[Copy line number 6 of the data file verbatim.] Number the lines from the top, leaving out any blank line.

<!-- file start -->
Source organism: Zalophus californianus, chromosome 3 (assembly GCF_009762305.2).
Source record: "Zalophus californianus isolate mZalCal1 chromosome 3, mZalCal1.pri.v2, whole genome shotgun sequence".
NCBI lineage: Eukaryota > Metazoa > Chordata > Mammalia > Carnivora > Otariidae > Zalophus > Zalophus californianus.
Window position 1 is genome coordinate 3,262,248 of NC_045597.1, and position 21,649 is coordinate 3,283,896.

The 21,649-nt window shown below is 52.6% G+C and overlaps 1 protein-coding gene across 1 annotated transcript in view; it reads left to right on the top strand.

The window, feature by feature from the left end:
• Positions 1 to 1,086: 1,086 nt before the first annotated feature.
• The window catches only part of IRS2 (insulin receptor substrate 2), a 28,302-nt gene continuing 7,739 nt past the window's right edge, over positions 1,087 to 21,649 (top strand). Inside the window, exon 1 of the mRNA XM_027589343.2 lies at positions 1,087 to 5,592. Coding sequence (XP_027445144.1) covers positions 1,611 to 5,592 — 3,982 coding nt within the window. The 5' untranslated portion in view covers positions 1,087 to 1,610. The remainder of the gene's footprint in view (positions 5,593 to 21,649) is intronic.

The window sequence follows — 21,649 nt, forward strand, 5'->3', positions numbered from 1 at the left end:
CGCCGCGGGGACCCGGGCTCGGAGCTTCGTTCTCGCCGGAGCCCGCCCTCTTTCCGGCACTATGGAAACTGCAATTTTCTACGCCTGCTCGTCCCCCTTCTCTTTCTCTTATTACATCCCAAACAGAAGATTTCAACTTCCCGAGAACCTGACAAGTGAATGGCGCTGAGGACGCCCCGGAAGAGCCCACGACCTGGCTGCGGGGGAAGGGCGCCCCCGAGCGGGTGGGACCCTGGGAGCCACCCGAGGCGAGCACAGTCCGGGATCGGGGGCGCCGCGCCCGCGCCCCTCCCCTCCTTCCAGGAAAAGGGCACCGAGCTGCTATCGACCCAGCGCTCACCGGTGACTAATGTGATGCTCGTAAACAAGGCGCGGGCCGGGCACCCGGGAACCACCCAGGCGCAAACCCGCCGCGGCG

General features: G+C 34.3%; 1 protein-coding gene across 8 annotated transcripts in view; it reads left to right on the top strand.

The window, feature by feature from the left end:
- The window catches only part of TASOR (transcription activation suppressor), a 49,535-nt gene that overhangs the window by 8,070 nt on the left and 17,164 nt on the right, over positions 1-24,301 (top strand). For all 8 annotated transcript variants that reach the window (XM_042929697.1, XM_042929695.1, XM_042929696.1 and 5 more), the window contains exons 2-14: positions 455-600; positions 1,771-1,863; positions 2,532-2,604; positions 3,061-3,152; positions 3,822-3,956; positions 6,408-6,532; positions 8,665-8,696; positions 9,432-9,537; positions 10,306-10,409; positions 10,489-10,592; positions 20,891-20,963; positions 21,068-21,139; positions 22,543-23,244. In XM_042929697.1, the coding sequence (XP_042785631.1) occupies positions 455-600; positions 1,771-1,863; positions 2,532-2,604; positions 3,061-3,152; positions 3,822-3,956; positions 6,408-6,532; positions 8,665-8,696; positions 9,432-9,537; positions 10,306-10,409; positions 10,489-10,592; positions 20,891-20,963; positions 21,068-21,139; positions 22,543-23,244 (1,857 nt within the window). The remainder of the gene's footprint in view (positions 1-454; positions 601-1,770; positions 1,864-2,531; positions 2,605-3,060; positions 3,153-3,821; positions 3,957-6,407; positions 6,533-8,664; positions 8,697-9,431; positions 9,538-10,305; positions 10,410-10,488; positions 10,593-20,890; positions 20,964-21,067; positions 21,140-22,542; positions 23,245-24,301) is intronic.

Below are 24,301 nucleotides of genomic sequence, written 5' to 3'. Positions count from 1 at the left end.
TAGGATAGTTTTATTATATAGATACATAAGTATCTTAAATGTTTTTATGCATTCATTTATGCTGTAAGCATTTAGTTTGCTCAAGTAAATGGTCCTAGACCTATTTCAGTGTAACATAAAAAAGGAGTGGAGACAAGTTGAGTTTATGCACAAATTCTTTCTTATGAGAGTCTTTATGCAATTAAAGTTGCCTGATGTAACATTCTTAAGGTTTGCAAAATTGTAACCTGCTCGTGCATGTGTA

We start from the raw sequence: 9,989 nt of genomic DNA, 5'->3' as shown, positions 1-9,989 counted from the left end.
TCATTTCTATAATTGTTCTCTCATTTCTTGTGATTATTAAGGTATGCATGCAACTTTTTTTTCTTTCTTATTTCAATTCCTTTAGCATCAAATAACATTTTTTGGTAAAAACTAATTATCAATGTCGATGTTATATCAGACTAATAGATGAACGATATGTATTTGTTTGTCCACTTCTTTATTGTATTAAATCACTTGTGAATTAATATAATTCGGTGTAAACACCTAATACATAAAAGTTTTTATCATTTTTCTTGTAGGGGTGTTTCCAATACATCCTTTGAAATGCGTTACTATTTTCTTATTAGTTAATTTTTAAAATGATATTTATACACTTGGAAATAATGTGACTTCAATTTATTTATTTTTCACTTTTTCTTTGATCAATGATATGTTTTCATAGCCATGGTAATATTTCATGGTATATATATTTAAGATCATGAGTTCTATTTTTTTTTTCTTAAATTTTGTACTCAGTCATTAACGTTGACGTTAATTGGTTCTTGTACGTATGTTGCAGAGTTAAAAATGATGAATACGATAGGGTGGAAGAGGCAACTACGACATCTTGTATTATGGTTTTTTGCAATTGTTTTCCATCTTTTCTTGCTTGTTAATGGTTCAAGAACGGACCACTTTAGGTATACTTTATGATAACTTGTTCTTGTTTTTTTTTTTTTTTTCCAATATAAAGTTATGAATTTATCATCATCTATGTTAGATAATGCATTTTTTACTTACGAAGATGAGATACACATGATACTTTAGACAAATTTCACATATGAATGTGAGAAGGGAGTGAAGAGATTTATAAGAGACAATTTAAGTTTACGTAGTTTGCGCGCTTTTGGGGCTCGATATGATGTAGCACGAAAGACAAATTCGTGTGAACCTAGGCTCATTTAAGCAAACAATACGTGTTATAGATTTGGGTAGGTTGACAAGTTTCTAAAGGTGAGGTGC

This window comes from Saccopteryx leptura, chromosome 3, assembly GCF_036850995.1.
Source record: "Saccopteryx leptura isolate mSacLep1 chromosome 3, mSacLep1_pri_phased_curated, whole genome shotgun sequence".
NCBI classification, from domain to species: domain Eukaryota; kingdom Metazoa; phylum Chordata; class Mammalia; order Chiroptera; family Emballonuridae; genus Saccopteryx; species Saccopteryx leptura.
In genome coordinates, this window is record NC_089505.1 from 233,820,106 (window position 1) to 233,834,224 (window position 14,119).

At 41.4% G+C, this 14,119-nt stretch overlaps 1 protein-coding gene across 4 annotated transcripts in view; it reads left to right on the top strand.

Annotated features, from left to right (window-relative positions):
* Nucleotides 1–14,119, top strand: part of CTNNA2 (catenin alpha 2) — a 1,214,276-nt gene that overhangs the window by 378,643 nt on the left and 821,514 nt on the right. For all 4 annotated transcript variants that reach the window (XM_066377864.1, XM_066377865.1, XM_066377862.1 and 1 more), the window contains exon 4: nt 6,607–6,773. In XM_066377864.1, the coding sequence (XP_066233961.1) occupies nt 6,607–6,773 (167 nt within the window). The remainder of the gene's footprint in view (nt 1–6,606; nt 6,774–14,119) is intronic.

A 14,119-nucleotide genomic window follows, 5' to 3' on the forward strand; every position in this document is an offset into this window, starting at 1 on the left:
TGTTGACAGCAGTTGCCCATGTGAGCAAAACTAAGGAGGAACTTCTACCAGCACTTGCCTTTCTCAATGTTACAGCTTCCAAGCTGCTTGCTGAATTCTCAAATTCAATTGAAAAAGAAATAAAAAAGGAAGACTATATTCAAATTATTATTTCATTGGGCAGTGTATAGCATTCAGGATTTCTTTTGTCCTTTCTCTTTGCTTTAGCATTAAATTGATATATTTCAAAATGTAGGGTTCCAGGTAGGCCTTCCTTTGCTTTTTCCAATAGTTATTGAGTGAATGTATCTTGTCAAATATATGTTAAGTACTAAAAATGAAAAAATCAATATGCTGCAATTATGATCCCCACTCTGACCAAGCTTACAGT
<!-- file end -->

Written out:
The window, feature by feature from the left end: